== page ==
The folk tale is a time-honored vehicle for transmitting ethics and values to a new generation of readers and listeners, as well as entertaining them with stories redolent of times gone by. When the tales are told with a deft touch and are neither didactic nor stilted, the lessons learned may be retained for a lifetime.
The Peddler and the Baker tells the story of an honest, simple-hearted peddler who wakes up each morning sniffing the delectable aroma of freshly-baked bread wafting through the town. Ah, such bliss! By simply breathing, the peddler is immersed in a sensually delightful experience which is evocative of comfortable homes, plentiful sustenance, and warmth. The town baker, though, believes the heavenly aroma belongs to him. After all, wasn’t it his labor and his ingredients which resulted in the bread being baked at all? He has devised a clever scam, informing the peddler he needs to pay a fee for inhaling the precious scent. The peddler is a poor man and his hard work covers his basic needs, but he has no extra money to pay for delicious smells. Finally, with much effort, he manages to accumulate a few extra coins to settle his debt with the baker but he knows he won’t be able to continue to pay the baker for the aroma of the bread he bakes every day.
The rabbi is called in to mediate the dispute. The baker makes his case convincingly and the discouraged peddler hands the rabbi his precious bag of hard-earned coins. The satisfied baker reaches out to take the bag, but the rabbi stops him, giving the bag a vigorous shake so all can hear the musical clink of the coins inside. The rabbi comments on the pleasant jingle and reminds all the parties that sound is as valuable a commodity as smell. The sound produced by the jingling of the coins is the perfect payment for the aroma of baking bread. The peddler can take his hard-earned money home again.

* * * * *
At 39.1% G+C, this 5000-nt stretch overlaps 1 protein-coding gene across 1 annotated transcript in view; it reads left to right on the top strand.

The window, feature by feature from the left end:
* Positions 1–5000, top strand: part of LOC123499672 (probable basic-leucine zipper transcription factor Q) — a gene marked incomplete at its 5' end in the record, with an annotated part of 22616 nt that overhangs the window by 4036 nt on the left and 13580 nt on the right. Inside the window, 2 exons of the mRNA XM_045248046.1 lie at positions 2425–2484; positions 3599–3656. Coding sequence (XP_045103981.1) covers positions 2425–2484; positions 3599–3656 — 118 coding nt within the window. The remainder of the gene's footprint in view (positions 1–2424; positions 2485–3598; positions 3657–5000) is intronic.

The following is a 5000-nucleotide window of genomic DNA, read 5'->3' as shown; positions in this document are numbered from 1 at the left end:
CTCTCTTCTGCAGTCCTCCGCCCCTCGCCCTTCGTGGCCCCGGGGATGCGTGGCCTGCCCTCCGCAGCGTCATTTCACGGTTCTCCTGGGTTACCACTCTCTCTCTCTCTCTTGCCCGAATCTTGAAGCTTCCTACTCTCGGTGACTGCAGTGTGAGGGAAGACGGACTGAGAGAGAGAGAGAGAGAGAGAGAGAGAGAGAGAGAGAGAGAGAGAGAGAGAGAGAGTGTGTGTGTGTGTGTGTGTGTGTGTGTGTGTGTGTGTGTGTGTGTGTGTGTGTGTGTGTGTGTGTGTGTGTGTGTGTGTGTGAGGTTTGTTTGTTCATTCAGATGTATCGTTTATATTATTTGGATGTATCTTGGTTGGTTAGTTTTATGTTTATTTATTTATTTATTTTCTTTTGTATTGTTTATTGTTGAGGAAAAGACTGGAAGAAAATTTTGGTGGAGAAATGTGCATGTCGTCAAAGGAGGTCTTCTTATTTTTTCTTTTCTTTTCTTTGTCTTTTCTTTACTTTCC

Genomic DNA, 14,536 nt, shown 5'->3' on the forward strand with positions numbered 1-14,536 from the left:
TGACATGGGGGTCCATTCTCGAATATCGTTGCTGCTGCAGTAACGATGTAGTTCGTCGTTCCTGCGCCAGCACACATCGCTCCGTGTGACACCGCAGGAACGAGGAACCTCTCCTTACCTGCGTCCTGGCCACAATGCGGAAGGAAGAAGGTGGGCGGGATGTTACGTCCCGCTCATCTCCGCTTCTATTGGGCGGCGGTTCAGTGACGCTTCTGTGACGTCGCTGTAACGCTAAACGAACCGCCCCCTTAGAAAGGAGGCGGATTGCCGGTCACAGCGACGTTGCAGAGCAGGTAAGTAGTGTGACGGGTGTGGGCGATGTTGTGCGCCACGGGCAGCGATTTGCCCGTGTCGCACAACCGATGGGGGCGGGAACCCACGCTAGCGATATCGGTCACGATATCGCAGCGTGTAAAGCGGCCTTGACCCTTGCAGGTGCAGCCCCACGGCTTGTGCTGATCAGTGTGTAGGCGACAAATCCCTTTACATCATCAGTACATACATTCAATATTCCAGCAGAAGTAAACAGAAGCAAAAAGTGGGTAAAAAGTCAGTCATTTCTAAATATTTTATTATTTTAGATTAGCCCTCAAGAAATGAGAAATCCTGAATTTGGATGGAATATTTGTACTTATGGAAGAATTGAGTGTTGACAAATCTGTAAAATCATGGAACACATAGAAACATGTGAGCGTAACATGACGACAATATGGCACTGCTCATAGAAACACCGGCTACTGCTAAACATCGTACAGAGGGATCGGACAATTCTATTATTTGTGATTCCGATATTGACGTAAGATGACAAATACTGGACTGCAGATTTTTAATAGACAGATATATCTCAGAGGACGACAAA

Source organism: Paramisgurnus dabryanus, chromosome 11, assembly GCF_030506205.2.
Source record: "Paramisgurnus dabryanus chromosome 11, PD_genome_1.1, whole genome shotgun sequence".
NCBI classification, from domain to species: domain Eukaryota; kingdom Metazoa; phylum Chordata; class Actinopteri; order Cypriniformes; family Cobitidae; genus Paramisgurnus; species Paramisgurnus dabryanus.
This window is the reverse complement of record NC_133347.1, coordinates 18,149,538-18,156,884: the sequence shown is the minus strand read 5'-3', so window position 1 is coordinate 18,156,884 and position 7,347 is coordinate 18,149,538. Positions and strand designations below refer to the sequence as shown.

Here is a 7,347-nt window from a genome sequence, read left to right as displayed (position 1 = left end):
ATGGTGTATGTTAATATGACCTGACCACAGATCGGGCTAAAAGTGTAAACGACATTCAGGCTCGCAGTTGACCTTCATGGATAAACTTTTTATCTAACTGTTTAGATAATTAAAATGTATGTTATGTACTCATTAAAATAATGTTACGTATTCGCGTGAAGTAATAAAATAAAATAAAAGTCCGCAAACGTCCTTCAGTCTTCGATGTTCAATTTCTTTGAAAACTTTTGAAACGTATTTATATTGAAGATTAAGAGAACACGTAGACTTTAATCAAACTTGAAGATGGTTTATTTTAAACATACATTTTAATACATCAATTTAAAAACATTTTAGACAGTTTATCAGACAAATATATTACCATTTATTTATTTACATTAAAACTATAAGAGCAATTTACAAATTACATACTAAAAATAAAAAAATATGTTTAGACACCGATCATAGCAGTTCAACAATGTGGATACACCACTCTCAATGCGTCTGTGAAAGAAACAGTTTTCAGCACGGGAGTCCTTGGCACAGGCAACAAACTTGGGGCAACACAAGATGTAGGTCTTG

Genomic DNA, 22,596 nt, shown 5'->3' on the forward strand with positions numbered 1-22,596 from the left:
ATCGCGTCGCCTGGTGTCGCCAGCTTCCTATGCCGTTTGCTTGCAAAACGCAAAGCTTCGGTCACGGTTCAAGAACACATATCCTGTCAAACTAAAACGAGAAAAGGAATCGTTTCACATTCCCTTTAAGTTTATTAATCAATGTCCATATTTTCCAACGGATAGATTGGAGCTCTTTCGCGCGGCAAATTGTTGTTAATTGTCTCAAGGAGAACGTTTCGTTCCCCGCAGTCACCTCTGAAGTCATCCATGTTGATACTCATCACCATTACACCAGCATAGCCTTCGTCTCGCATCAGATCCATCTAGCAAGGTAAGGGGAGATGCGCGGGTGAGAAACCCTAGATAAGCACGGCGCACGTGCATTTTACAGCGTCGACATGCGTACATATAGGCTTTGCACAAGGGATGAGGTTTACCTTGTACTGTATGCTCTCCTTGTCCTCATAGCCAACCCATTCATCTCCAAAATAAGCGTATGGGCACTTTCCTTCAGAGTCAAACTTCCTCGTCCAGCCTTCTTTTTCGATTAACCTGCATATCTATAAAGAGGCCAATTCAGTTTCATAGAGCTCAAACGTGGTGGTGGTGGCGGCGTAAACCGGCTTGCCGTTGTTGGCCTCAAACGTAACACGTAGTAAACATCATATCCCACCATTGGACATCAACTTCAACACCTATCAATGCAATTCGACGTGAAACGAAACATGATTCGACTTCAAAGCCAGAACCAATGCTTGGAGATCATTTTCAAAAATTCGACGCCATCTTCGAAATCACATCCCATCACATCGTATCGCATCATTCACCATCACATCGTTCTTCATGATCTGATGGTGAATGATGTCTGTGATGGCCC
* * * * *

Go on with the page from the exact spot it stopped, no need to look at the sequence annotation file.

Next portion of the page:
The lessons taught by this simple, well-told tale are simultaneously self-evident and sophisticated. The reader’s primary take-away is that greed doesn’t pay, but there are many other ethical issues embedded in the simple prose: honesty, the value of hard work, the benefits of asking learned advice, and, importantly, the joy of a creative approach to a problem.
The rabbi is not caricatured in this charming story and, along with the humor, a sense of respect shines through.
The illustration is just as spectacular as the witty text, using appealing muted tones, facial expression, and body language. The artist’s rendition of a bustling, productive, yet generally serene town is superb. Two small children, peeking out over the stairway wall, and bookcases crammed with clearly beloved and well-used books are examples of the artist’s attention to detail. The illustrations partner with the winsome text to both entertain and educate.
Appended is an easy-to-make challah recipe so readers can create the enticing aroma (and taste) of fresh bread in their own homes.
Michal Hoschander Malen is the editor of Jewish Book Council’s young adult and children’s book reviews. She has lectured on a variety of topics relating to children and books and her greatest joy is reading to her grandchildren on both sides of the ocean. Michal lives in Great Neck, NY and Efrat, Israel.